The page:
The '88-89 comeback of the year in college hockey had nothing to do with wins or losses or dramatic slap shots in overtime. In fact, the University of New Hampshire won only 12 games while losing 22, which wasn't a grand improvement over the previous season's 7-20-3 record.
Still, UNH had a pretty fascinating season. In August 1987 Wildcat hockey coach Bob Kullen, the victim of a rare blood disorder that had severely damaged his heart, had been told by doctors that he was going to die. Then, at the 59th minute of the 11th hour, he received a new heart. The disease did not reappear, and only a few months later Kullen strolled over to a Wildcat afternoon practice. "Hey," said one player after another, "look over there. Kully's back!"
Kullen, 40, grew up in Milton, Mass., a town in the hockey-mad greater Boston area. Never big but always scrappy, Kullen played both football and hockey while at Bowdoin College. "I wasn't flashy," he recalls. "But I loved to check." Charlie Holt, who was UNH's hockey coach for 18 years before Kullen took over in 1986, remembers a compact, hard-hitting defenseman. "Kully was good, and he had his own style," says Holt. "Back around 1970, there was this thing we called the Kully Check. He'd slide in low, throw the hip and clean the guy out. I taught that check for years, after watching Kully."
Kullen was named All-America in '71, his senior year at Bowdoin, then rode his hip check to a spot on the national team and won a silver medal at the 1972 Olympics. He hacked around the old New England Hockey League for a while, and in 1973 he took a job coaching hockey at Lawrence Academy in Groton, Mass. After four seasons, Kullen's record was 60-18-1, and in 1978 Holt brought him to UNH as an assistant.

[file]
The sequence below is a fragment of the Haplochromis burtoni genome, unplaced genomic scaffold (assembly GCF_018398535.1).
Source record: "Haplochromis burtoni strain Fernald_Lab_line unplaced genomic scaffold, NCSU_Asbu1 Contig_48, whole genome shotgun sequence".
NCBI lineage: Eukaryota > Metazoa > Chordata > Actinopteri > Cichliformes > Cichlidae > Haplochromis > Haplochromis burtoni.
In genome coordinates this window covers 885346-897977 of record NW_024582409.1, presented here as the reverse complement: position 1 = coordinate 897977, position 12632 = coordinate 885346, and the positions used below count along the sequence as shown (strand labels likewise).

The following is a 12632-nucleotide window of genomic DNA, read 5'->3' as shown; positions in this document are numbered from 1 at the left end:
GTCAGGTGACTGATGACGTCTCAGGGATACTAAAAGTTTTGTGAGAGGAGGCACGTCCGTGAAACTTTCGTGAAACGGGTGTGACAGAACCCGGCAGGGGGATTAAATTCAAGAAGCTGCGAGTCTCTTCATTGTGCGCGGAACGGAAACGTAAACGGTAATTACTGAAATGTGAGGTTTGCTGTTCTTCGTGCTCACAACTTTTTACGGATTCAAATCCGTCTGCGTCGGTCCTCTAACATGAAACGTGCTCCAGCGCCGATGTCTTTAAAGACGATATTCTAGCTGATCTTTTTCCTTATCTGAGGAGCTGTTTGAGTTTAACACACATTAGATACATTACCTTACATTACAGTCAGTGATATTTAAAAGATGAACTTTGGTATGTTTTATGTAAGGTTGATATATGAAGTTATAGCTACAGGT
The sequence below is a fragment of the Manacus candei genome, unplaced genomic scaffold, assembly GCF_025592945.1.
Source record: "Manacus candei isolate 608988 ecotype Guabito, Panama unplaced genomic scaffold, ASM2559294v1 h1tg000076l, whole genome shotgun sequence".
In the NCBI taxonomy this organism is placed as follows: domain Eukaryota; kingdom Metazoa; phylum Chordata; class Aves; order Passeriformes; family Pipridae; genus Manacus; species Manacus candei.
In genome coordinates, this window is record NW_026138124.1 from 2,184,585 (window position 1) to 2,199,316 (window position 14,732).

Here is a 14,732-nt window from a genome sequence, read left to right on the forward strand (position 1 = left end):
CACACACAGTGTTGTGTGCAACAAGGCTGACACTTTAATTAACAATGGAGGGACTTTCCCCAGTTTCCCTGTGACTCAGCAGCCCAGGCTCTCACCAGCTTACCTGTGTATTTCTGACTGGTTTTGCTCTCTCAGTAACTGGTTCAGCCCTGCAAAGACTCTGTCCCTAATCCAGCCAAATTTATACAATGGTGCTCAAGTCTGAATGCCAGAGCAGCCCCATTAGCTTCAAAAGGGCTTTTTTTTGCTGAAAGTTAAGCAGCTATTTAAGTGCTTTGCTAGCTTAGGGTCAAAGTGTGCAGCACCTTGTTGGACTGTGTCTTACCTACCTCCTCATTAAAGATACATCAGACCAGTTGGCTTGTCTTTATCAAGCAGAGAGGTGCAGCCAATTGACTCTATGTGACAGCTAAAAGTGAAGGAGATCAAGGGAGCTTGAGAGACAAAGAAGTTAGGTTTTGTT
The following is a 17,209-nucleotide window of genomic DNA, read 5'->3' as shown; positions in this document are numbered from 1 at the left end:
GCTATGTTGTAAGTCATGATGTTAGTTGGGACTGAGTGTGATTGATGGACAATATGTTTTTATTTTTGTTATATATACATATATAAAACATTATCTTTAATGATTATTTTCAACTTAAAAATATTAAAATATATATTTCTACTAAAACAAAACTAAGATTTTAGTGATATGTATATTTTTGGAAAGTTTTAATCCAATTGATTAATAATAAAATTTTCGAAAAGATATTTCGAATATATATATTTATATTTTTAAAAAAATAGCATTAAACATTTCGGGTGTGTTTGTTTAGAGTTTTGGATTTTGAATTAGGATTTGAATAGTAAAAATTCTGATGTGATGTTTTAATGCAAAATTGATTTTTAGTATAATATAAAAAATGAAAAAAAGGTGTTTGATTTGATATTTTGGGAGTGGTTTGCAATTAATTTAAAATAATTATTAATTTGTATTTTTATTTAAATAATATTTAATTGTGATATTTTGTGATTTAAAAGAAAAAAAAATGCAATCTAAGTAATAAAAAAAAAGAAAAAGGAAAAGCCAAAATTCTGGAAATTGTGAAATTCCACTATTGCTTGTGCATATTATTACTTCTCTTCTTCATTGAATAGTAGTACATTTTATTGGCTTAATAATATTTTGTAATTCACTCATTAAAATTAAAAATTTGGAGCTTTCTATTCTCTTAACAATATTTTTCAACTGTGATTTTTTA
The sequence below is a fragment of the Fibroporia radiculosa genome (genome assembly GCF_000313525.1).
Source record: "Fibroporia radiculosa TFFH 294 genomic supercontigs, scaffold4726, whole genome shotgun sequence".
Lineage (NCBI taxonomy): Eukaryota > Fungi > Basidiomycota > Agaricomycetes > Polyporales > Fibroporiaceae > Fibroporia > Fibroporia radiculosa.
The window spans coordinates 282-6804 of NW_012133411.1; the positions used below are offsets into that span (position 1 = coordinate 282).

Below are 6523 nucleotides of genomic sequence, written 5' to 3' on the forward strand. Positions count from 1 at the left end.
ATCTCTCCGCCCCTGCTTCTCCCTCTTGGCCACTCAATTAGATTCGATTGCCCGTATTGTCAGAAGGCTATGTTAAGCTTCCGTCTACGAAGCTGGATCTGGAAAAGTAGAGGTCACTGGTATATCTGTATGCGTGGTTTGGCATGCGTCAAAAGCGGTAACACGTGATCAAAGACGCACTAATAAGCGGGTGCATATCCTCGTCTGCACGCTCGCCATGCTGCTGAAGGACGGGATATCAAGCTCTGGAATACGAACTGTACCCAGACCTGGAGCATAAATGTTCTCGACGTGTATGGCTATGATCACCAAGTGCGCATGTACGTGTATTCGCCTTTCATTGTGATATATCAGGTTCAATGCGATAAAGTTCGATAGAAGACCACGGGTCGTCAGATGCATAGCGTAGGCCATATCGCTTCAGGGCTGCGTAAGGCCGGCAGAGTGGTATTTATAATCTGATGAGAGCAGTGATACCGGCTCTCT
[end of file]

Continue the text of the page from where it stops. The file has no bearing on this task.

In Durham, a town a few miles from the New Hampshire seacoast, Kullen fell into a most agreeable life-style. He skated hard with the team during practice, as Holt watched from the boards. Kullen developed a passion for golf, and for three seasons coached the UNH golf team. For five he coached the soccer team, leading the Wildcats to their first-ever Yankee Conference title. He took up squash and played three vigorous games a week. On days when he didn't play, he jogged a four-mile loop during lunch hour. "I weighed 155 pounds," Kullen says, "just a couple over my playing weight in college, and I was probably as fit as I've ever been."
After eight years as Holt's assistant, Kullen took over a young team in '86-87 and suffered through an 8-27-3 season. "That's O.K.," he thought as he looked toward the following year. "Now I'll do some hard recruiting." But as he started to throw himself into building the team, things went wrong.
"I was in really great shape," Kullen says. "I was feeling good, all pumped up about being head coach, and then, suddenly, I try to go out and run and I can't. I would go to the squash court, and I'd have to sit down against the wall. My partner would say, 'What the hell's going on?' "
Kullen had no answer, and neither did the doctors at UNH Health Services, who ran tests on him during the spring of '87: chest X-rays, electrocardiograms, stress tests. The results indicated a slightly enlarged heart, but doctors couldn't tell him much beyond that.
On May 11, 1987, Kullen reported to work. He would not return for 15 months. "I was walking up the stairs to my office with a recruit and—bang!—I fainted. I fell right on my face and ended up with a black eye. The poor kid, he is from Thunder Bay, Ontario, and he's been on campus for 10 minutes and doesn't even know where he is, and now he's got to run and find someone, 'cause he's got a passed-out hockey coach on his hands.
"We got the kid, though. Pat Szturm, a goalie, he ended up coming."